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UH-OH, this can't be good -- any advice(10 posts)
|UH-OH, this can't be good -- any advice||maximum15|
Feb 14, 2002 9:57 AM
|Just found that the paint is cracked (missing) on the inside of the rear brake cable guide on my top tube (Trek 2300, '99 model). This means that the aluminum is corroded (Florida) and there is some galvanic corrosion between the aluminum and the brake cable ferrule where it fits into the cable guide. Of course, these two are now basically welded together. The paint is also beginning to peel from the cable guide and corrosion is visible underneath. Any advice or thoughts would be appreciated, flames will be ignored.|
|re: UH-OH, this can't be good -- any advice||Former Trek owner|
Feb 14, 2002 10:15 AM
|I would look at Trek's web site. I recall at on point you could e-mail Trek for technical advice. If it's still available, that's what I would try.|
|same problem with mine||Tig|
Feb 14, 2002 10:31 AM
|I saw the same thing with my '99 a few months ago but decided to ignore it since it doesn't affect the frame's structural integrity yet. This frame will become a beater rain bike so I'm not too concerned. Maybe mine isn't as bad as what you described though.
If I were to repair it, I'd grind out the area slightly. apply some aircraft zinc chromate primer. Repaint the area with model or automotive touch up paint. For smaller problems, just use CorrosionX a few times a year. Nothing else works as well and costs so little.
|same problem with mine||TSlothrop|
Feb 14, 2002 10:49 AM
|I' noticed a similair thing on my Trek 1400 over a year ago. There's what looks like corrosion beneath the paintwork in a couple of patches, plus a more serious looking patch, which I initially took for a crack on the seat tube just above the bottom bracket. A Trek rep claimed it's just where the bonding has moved slightly beneath the paint, and is only superficial damage. Not sure if this is entirely true, but I've been riding the bike regardless. It's now a rain bike so i'm not too worried in any case, but its had a lot of miles put on it since noticing the problem, so I don't think it is anything to worry about just yet.|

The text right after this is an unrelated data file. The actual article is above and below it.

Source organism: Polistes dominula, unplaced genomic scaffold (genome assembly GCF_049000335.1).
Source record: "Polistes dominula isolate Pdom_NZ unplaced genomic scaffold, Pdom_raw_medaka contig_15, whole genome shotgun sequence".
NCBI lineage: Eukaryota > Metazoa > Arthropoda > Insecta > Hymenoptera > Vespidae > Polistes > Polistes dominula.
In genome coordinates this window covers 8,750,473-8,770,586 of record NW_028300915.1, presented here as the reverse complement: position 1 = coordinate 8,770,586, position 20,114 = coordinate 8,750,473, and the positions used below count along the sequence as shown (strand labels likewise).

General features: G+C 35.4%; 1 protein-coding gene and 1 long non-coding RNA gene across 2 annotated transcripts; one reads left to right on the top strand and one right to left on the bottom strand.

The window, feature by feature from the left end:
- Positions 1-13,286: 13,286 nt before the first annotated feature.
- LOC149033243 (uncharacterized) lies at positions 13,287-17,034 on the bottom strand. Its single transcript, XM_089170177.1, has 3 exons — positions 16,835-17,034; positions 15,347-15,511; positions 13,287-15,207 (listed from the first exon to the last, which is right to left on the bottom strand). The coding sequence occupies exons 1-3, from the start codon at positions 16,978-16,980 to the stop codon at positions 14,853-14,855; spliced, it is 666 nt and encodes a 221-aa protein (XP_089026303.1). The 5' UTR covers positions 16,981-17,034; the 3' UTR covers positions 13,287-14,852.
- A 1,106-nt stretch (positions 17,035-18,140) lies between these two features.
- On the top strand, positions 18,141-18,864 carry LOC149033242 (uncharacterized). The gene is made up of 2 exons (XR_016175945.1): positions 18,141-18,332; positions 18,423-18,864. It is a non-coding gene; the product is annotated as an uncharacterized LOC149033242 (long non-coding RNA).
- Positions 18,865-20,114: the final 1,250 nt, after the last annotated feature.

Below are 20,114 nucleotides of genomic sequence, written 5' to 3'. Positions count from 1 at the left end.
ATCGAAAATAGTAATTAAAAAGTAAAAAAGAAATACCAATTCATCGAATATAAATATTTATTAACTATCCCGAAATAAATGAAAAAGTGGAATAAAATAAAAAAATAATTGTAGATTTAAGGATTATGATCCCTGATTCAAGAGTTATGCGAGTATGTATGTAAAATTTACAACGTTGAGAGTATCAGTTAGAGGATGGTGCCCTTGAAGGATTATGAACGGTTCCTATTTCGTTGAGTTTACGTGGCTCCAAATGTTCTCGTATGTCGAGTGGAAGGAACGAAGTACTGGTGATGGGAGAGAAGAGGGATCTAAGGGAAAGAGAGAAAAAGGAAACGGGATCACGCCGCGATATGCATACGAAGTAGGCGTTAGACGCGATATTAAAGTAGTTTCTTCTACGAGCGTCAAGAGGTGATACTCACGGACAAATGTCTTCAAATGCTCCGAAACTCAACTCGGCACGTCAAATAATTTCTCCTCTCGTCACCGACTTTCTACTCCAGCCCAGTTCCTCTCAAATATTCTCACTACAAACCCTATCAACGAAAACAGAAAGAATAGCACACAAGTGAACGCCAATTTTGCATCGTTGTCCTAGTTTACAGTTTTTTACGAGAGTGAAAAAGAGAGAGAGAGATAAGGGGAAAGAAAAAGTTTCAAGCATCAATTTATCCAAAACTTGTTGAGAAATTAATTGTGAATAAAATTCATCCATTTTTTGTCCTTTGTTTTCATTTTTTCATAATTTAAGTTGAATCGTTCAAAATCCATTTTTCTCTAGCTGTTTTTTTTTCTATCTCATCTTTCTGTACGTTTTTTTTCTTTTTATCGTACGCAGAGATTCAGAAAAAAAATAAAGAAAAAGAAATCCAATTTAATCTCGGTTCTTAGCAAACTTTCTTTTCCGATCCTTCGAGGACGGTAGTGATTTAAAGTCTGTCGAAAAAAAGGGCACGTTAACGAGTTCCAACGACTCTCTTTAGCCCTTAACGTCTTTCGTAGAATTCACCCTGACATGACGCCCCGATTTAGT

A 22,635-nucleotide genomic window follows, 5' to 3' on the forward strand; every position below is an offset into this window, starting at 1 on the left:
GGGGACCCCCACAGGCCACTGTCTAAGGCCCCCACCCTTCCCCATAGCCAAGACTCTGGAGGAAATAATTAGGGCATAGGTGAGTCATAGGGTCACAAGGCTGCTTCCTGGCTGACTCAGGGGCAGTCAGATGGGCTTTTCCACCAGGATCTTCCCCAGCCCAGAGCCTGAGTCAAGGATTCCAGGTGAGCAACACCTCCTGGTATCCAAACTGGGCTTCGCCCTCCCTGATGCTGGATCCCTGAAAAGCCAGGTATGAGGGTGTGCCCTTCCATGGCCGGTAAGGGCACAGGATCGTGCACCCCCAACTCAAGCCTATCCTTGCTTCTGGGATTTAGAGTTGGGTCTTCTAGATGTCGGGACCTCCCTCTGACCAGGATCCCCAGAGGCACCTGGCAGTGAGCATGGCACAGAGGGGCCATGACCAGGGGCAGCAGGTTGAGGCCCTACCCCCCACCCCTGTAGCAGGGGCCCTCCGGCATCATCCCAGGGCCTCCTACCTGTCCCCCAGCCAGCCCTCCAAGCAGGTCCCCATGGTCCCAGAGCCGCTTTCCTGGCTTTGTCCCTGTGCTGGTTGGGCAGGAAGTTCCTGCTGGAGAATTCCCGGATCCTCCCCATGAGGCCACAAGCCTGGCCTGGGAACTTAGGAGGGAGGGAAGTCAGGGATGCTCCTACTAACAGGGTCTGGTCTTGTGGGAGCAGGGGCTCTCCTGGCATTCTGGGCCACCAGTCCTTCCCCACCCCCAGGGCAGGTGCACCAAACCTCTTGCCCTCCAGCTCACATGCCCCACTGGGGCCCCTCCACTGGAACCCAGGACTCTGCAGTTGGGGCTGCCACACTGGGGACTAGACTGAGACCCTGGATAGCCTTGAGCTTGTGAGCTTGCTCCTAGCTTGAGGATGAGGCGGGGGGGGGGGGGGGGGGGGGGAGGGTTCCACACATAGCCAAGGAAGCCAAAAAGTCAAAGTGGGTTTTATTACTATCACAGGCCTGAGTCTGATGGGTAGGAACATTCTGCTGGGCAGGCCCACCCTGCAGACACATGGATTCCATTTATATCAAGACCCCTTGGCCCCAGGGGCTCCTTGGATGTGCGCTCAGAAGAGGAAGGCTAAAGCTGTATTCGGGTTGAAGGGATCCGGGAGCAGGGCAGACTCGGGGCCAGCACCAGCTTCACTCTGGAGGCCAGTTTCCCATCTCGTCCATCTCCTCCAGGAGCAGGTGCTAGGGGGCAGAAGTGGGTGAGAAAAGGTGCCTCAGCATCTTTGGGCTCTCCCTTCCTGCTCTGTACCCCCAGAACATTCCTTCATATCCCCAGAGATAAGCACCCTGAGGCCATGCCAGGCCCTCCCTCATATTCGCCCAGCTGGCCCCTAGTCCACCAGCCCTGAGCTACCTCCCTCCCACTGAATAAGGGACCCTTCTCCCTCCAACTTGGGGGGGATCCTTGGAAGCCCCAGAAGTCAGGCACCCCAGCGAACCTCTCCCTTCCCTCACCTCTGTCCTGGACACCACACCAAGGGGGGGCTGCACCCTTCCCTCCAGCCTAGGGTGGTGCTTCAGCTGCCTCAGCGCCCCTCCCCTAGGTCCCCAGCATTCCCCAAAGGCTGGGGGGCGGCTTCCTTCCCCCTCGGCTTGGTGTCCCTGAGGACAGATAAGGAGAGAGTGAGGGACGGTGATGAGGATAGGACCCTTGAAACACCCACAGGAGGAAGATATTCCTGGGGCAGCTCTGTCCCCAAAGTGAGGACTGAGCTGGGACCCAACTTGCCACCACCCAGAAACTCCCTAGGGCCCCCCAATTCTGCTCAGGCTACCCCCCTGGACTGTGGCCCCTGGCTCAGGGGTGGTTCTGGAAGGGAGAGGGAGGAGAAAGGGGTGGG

Feb 14, 2002 11:52 AM
|Most likely cause is that they didn't use the correct primer (if any) or apply it correctly. Technically they should be using something like alodine (sp?) underneath like they do on airplanes. Obviously there is a defect in materials and workmanship However, Trek only warranties finishes for a year and will use this to get out of taking any responsibility. They pulled a variation of this stunt on me when I had a problem with my nude OCLV and said that I should sweat on my bike. I was so mad at them I said F'em and sold the bike and relate this experience whenever the opprotunity comes up. I hate to break it to you but unless you can sweet talk them they will be bastards on this issue - they have lots of experience and practice. Seems like it would be easier in the long run if they just did things right. A salty coastal environment just makes things worse.|
|Trek frame quality||lonefrontranger|
Feb 14, 2002 10:36 PM
|I had a '99 2300 from a sponsor at the time. Not to turn into a Trek-bash, because I still have a lot of respect for the affordable, quality bikes Trek builds for the racing masses, and they've done a stellar job wtih the USPS team bikes. Unfortunately I think the frame I got was one of their "seconds", because it was the shoddiest workmanship I've ever seen. My 4-year old nephew makes prettier welds on mud pies, and the seat tube was installed crooked so the clamp slot was cocked off about 3 degrees to the left. I had similar troubles with the paint chipping/corrosion (the BB shell was all blistered & disgusting looking after 6 months). I also don't understand how Trek can build an uber-stiff Al frame that rides like a friggin jackhammer yet still has limp noodles for chainstay / BB lugs.
My solution to the matter was to Ebay the Trek and buy a couple Colnagos at cost from the owner of a bike shop I used to work for.
Feb 15, 2002 8:50 AM
|Do you really expect Trek to repair a little patch of surface corrosion on a 3 year old bike for free???|
|Try to warranty it||spookyload|
Feb 14, 2002 9:11 PM
|I too live in Florida, and have built two Cannondale caad4 framesets for the same customer for corrosion problems. I don't want to guess what Trek has to say, but Cannodales fear lies in unknown fram reliability due to corrosion. They would rather warranty the frame than risk possible litigation for a crash becuase they wouldn't replace it. The sick part is this guy never cleans his bike, and it is always covered in sweat from top to bottom. So give it a shot, and you might mention the reliability/liability issue.|
|Take it to a dealer||Ben R|
Feb 14, 2002 10:09 PM
|Trek is pretty good to their customers - I don't care whether it is due to liability concerns or from the goodness of their hearts. I got an OCLV replacement for my 1996 2300 that came unglued at the bottom bracket. That was a special case though since my frame design was no longer made and I didn't want aluminum. Anyhow, I've heard that they have promptly replaced other frames as well, all with a wide variety of problems. Take it to a dealer BEFORE you try any handiwork at home.|
|thanks for the comments||maximum15|
Feb 15, 2002 9:46 AM
|I'll take it to a dealer (or two) and see what they say. If that fails, then I just fix it myself. I don't see the problem affecting frame integrity yet, but if it is allowed to continue, it could eventually mean trouble. Sad to hear so many people have had similar problems with Trek frames.|| |